Since its origins, Easter has been a time of coming together, feasting and playing games. Each culture has its own unique ways to celebrate Easter. In Australia, we have known Easter as the time to nibble on chocolate bunnies, enjoy an Easter egg hunt and baking hot cross buns. As it is the Easter long weekend, let’s delve in and find out how the rest of the world celebrate Easter.
We love butter on a warm hot cross bun, but Poland take the use of butter at Easter to a whole new level. The Polish sculpt butter into the shape of a lamb, typically decorating it with peppercorn eyes and a red ribbon around its neck. The butter lamb is often the centrepiece of the table, said to symbolise the Lamb of God. It’s becoming increasingly common to purchase the butter lamb at markets instead of making it.
Roughly four weeks before Easter, a centuries-old tradition in Germany is to hang decorated eggs to trees from colourful ribbons. The eggs are mouth-blown and typically painted in colourful motifs – some are even decorated with clay or crocheted casings. The most famous Easter egg-decorated garden, Saalfelder Ostereierbaum, where trees were donned with thousands of eggs, unfortunately closed in 2015.
Italy’s Easter traditions are rooted in religion and history, with Florence participating in the particularly unique tradition of Scoppio del Carro, or ‘explosion of the cart’. On Easter Sunday, a cart is stuffed with fireworks and lit, providing a spectacle in the heart of the city. This tradition began in 1096 with the return of a Florentine knight who raised the Holy Cross banner in Jerusalem during the crusades.
While we tell our grandchildren the Easter bunny visits them and leaves behind yummy chocolate, the French tell the story of the flying bells. It’s said that on Good Friday, all of the church bells in France fly to the Vatican to visit the Pope, returning on Easter Sunday and bringing with them lots of chocolate goodies.
In Norway, Easter is the peak season for reading crime fiction and watching murder mysteries. Crime television programs are broadcast at Easter time, and families sit around and bond over trying to figure out who the perpetrator is. It’s such a prevalent tradition that even milk cartons are printed with murder mysteries.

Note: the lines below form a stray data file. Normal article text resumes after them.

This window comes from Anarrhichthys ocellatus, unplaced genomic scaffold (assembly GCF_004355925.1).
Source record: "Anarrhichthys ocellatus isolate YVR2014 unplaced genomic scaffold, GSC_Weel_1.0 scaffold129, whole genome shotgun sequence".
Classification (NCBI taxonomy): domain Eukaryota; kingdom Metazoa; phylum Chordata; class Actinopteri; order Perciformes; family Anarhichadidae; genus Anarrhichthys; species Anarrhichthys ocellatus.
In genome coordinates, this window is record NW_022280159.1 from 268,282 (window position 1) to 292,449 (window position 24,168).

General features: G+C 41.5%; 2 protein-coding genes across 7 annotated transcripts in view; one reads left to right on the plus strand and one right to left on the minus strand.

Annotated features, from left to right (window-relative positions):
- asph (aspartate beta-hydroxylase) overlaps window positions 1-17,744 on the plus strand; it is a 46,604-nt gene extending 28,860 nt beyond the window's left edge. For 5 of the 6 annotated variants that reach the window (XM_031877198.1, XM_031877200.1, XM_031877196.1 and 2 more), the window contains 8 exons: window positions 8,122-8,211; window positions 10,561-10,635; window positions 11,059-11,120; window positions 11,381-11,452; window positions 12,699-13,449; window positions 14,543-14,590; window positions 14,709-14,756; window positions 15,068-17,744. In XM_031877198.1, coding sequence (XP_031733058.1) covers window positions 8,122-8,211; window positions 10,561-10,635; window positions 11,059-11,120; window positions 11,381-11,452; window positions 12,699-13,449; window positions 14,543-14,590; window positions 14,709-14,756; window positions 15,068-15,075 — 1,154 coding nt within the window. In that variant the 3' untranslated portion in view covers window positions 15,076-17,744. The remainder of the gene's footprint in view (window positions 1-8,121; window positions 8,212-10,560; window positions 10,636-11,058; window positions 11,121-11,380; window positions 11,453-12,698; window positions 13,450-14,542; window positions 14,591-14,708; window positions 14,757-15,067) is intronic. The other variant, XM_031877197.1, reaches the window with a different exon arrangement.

If you’re travelling to Finland in Easter, you may think they have their calendar mixed up with Halloween. In Finland, young girls dress up as witches armed with willow twigs decorated with feathers and cellophane to ward off evil spirits from their neighbours’ homes. In return, they receive Easter treats. The Finnish also celebrate Easter and the beginning of spring by planting grass seeds in shallow dishes, eagerly watching and waiting for the grass to shoot and grow.
We expect something odd from one of the points of the Bermuda Triangle, but Bermuda’s Easter tradition is quite nice. Legend has it a Bermudan teacher needed a way to demonstrate Christ’s ascension to heaven and decided to use a kite to do so. Now, the people of Bermuda take kite making and decorating to an expert level, with colourful kites made from tissue paper and sticks dotting the skies at Easter time.
Ahead of the Holy Week in the town of Antigua, found in the southern part of Guatemala, they cover the streets in long, colourful carpets. The carpets are often covered in depictions that are important to the makers which can range from religion to Mayan or Guatemalan history. The carpets can be made from flowers, coloured sawdust, fruits, vegetables and sand, and are made in preparation for the Good Friday procession.
This article was originally published 5 Jun 2017, information updated on 10 Apr 2023